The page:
I would also avoid carrying large amounts of cash with you.  Most likely, you will find that exchange rates from your home currency to the local currency in most of Africa will be very high, so even exchanging a small amount of money will leave you with a large number of bills.  Unless you want to have several gangster rolls in your pockets or purse, I would suggest only exchanging moderate amounts of money at a time.

If you do bring cash with you to Africa, make sure you bring larger bills and make sure those bills were printed no more than 10 years ago.  Many places in Africa will not accept older bills and many places won’t accept $10, $5, and $1 bills.  I would recommend going to the bank and requesting new $20 and $50 bills.

You won’t have too much trouble finding ATM machines, so they are likely your best bet for getting cash when you need it.  To avoid having issues with a machine that doesn’t work, I would suggest looking for a local bank with an ATM machine to use.  Your own bank will give you the best exchange rate, so withdrawing money via an ATM is your best bet for saving money as well.

You will find that credit cards are accepted, but mostly only at hotels, large restaurants, and large stores.  Not to mention, the ones that do accept credit cards will primarily only accept VISA cards.  Even though they aren’t accepted everywhere, a VISA card with no foreign transaction fees is a good way to prevent having to exchange as much cash.

If You Have a Chance, Go on Safari

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If you have the opportunity to go on safari when you are in Africa, I cannot recommend that you take that opportunity strongly enough.  Being on safari was one of the most amazing experiences of my life.  It is an experience that I will absolutely never forget.  Seeing wild animals in their natural habitat, for me at least, will never get old.

However, before you go, you should be aware of some of the unknown aspects of being on safari so that you can plan accordingly.  I have listed some of these aspects below so that you can prepare yourself for what to expect.

  • There is a lot of driving involved.  Obviously, this differs from location-to-location within Africa, but you don’t typically step off the plane and into a safari vehicle.  The scenery is typically very beautiful, but there is a lot of time spent driving too-and-from parks, and time spent looking for wildlife.  You aren’t at a zoo where there is always wildlife to look at.  This is why it is so important to research the best times of year to visit for wildlife viewing before making your travel plans.
  • Space is typically pretty limited in the safari vehicles, so don’t plan on bringing a whole lot of gear with you when you are out on safari.  Your camera, binoculars, bug spray, sunglasses, sun screen, a hat, a light jacket or rain jacket (depending on the weather), and toilet paper are recommended.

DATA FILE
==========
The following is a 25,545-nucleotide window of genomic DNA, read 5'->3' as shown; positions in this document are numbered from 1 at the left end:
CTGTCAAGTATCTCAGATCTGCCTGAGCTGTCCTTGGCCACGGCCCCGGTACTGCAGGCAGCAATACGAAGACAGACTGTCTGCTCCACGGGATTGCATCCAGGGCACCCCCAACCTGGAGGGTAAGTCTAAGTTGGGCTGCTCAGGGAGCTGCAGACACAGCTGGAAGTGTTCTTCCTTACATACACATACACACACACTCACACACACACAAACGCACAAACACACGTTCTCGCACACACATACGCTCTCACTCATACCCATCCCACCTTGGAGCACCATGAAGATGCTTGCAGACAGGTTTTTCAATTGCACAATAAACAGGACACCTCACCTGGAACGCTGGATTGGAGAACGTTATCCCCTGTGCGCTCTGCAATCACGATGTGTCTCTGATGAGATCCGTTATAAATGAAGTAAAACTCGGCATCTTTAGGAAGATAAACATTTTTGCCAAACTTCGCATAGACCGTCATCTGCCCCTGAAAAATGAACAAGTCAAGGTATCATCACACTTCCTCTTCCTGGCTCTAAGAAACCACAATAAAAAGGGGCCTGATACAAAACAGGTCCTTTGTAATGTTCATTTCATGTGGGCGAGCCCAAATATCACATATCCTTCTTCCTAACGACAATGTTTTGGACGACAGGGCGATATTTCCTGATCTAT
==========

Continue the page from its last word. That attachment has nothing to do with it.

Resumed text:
• Being on safari is generally pretty safe, but there are some guidelines you will want to follow.  Your safari guide will fill you in on more details prior to your departure.  It is typically recommended that you wear neutral or natural toned colors, and avoid wearing any bright whites.  When you are out on safari, animals typically aren’t aware that you are a separate entity from the vehicle, unless you stand up or make wild movements.  So when on safari, try and remain seated and don’t make any extravagant movements that will get their attention.
  • Your sleeping conditions will vary greatly depending on the country and park you are visiting and the accommodations you pay for.  You may have the option to sleep in a nice lodge, or be shacked up in a tent within the park.  All accommodations are safe, but you should understand where you are staying before you go.

Bring Your Own Toiletries

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I cannot stress to you the importance of this tip strongly enough.  If you have a certain expectation on the availability of toilet paper and the ability to wash your hands after using the bathroom, I would come to Africa prepared.  Now, I am not saying that all bathrooms are without toilet paper, soap, and running water, but it is far from unheard of to find one that is.

This is especially true if you are are planning on going on safari.  Depending on your accommodations, you may be left to provide these for yourself.  When we were in Tanzania, we went camping in the Serengeti National Park, and stayed in a large tent.  The only source of running water in the tent had to be fed via a gravity system by the camp operators from outside the tent.

To be on the safe side, I would suggest bringing your own shampoo and body wash as well.  Most of the hotels you will find will provide them for you, but it is always good to be on the safe side.  There is no substitute for being prepared when you travel.

Bring a Surge Protector